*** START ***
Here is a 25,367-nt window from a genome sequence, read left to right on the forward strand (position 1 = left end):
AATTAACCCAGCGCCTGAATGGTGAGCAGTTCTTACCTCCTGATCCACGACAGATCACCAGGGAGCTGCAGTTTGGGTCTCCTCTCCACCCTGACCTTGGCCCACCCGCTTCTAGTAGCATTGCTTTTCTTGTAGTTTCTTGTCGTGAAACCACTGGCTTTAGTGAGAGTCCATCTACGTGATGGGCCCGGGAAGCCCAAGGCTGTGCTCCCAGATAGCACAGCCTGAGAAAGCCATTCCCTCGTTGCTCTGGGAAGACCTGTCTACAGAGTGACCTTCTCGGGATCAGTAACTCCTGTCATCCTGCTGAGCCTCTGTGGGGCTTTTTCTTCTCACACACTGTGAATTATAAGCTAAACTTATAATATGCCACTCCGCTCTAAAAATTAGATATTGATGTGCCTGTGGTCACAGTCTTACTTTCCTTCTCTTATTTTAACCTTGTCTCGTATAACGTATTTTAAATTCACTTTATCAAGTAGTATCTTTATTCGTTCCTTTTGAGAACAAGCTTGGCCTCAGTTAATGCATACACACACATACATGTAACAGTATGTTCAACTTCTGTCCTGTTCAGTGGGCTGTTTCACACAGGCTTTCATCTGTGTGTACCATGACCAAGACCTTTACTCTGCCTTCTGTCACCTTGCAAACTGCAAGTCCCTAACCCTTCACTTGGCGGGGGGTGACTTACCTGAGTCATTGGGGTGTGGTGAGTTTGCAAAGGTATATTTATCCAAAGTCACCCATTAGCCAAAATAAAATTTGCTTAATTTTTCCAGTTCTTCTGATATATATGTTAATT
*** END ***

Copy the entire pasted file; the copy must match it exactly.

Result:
Here is a 25,367-nt window from a genome sequence, read left to right on the forward strand (position 1 = left end):
AATTAACCCAGCGCCTGAATGGTGAGCAGTTCTTACCTCCTGATCCACGACAGATCACCAGGGAGCTGCAGTTTGGGTCTCCTCTCCACCCTGACCTTGGCCCACCCGCTTCTAGTAGCATTGCTTTTCTTGTAGTTTCTTGTCGTGAAACCACTGGCTTTAGTGAGAGTCCATCTACGTGATGGGCCCGGGAAGCCCAAGGCTGTGCTCCCAGATAGCACAGCCTGAGAAAGCCATTCCCTCGTTGCTCTGGGAAGACCTGTCTACAGAGTGACCTTCTCGGGATCAGTAACTCCTGTCATCCTGCTGAGCCTCTGTGGGGCTTTTTCTTCTCACACACTGTGAATTATAAGCTAAACTTATAATATGCCACTCCGCTCTAAAAATTAGATATTGATGTGCCTGTGGTCACAGTCTTACTTTCCTTCTCTTATTTTAACCTTGTCTCGTATAACGTATTTTAAATTCACTTTATCAAGTAGTATCTTTATTCGTTCCTTTTGAGAACAAGCTTGGCCTCAGTTAATGCATACACACACATACATGTAACAGTATGTTCAACTTCTGTCCTGTTCAGTGGGCTGTTTCACACAGGCTTTCATCTGTGTGTACCATGACCAAGACCTTTACTCTGCCTTCTGTCACCTTGCAAACTGCAAGTCCCTAACCCTTCACTTGGCGGGGGGTGACTTACCTGAGTCATTGGGGTGTGGTGAGTTTGCAAAGGTATATTTATCCAAAGTCACCCATTAGCCAAAATAAAATTTGCTTAATTTTTCCAGTTCTTCTGATATATATGTTAATT